Home to relax for a little while before heading back to town for dinner. The restaurant for the evening is Terra Marique. It is just inside town in the cellar of a building. When we go in, we find that we're the only people there, which is a little disconcerting. Eventually one other couple arrives, but that's it. The service and the food are excellent. We receive a complimentary glass of sparkling wine and read through the menu (with dictionary in hand). There is a little confusion about the order in which we expect the food to arrive, but it all works out eventually. Allen receives the bruschetta we are planning to share, as Nicci and I receive our entrees (steak for her and sea bass for me). Allen's mussels with pasta and sea bass make their appearance almost as the other dishes are to be cleared. We try a Brunello that we all enjoy. Back to Calboccia to plan the big trip to Florence. Nicci is leaving early due to a commitment at home, so we plan to tour Florence and then drop her at the train station for the trip to the airport in Rome. Plans are made, the alarm is set and we're in bed.

Thursday, November 16

We know this is going to be a busy day, so we're up at 6 AM. Nicci has her luggage ready to go, and we're off to Florence. I am the driver this morning - wow! 140 km in a Fiat is really travelling. Even then, people are honking horns and flashing lights for us to speed it up. We're on the outskirts of Florence by ~9:30 and then we look for the exit to the train station. That goes well and we find the parking garage. But finding a space is another story. All the spaces appear to be taken, and we don't understand how to move to other levels. At last (it's now 11 AM) we're parked and outside. We then get tickets and take a bus to the museum. Don't even ask why...

We start with the Gallerie Academe which alone is worth the trip. To see David is truly an experience. The Pieta is obviously very impressive, as is most everything on display. It is at this point we discover that Allen's camera - a 30 year old Nikon, has lost it's light meter. No photos for the rest of the trip. We stop for lunch before heading on to our next destination. Salads, ravioli, risotto, bruschetta - we all do quite well with our choices.

We walk over to the Uffizzi; the building alone is astounding. We tour a fair amount of the exhibits and decide we can fit in an hour of shopping before going back to the train station. Nicci is scheduled on the 7 PM train to Rome with a change to the airport train. She will spend the night near the airport (the bonus is a shower with consistent hot water) and catch the morning flight for Philadelphia.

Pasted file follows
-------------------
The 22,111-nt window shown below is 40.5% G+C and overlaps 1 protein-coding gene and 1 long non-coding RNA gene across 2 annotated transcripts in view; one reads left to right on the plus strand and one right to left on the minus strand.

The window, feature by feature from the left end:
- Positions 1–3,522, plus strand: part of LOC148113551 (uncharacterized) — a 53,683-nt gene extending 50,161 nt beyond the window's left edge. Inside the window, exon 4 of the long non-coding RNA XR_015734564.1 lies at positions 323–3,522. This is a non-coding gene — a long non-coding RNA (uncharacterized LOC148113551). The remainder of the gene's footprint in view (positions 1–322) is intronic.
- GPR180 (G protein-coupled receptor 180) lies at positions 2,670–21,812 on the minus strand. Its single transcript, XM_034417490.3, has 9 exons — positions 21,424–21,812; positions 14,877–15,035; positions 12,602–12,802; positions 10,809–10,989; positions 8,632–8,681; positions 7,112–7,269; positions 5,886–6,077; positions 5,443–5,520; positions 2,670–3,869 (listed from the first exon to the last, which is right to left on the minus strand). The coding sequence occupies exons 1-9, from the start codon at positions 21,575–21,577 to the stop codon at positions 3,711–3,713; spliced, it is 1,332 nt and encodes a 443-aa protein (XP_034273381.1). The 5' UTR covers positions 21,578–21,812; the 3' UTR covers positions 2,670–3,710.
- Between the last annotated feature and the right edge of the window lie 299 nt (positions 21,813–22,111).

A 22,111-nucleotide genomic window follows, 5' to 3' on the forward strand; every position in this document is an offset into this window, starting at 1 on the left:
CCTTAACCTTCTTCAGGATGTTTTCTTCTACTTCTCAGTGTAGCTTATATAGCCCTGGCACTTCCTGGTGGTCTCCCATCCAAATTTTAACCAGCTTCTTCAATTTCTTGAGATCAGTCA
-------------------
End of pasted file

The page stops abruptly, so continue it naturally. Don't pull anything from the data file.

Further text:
We part company. Little do we know that Nicci probably has the easier trip in front of her. We leave Florence about 6 PM. We are hopelessly lost trying to find the A1 to Rome. Lots of wrong turns, etc. We're finally out of Florence by 7 PM, onto the A1 and we think we're doing well. None of the exits look familiar and suddenly we see the exit for Oriveto???? We know we're in trouble now. We get off the A1, pay the toll and ask the toll taker for directions to Cortona. We get our directions (in Italian) and we're back on the A1, now heading north. A couple of wrong turns, but by 10:30 we find Cortona. We park and pray that something will be open. It's been a long time since lunch... We're in luck. The place we had lunch at a couple of days ago is not only open, but very happy to fix dinner for us. We have a wonderful meal and decide that we can now find our way home again. So it's only 2:00 in the morning, it has been a nice day.

Friday, November 17

After our very late arrival, we sleep in until 9 AM. After breakfast and showers, we're able to make it to the photography exhibit in Umbertide before they close for lunch.

The sun is out, so we walk around town for a bit. We drive back to Montone and lunch again at the pizzeria. This time we have antipasto, bruschetta, salad and deep fried olives. All of it great and then it's time for another walk around town. We drive back to Calboccia and walk around the area there. It is truly beautiful and we're sorry to be leaving tomorrow.

Since we know it will be an early start to get back to the airport on Saturday, we start packing and have a drink. Sestilio arrives to check the meters, etc. Luckily, Angela arrives with dinner while Sestilio is still with us so we get a couple of recipes translated. Of course, the first thing we learn about the food is that not only does Angela make her own pasta, she presses her own olives for oil. Angela gets to work in the kitchen and the results are spectacular. We thought the first meal was impressive, but this one is just as awesome.

Tonight we have crepes with a mushroom cream filling, lasagna (homemade noodles that are more like crepes than pasta, pork cooked in milk with peas, small sausages with steamed greens and an incredible tart shell filled with chocolate. We will hate walking away from the leftovers, but Sestilio will arrange for someone to come by and pick them up.

Saturday, November 18

We're up at 5 AM for the trip to the airport. Fortunately, this drive is well marked and even we can't get lost. We make it back to the Hertz return and settle with them. Into the airport and stop for coffee to go with our biscotti then wander on to the gate. The flights back are on time and very pleasant. Great to get home again and see Max the Tibetan, who seems to be happy to see us again.

And now, we will start planning our return trip...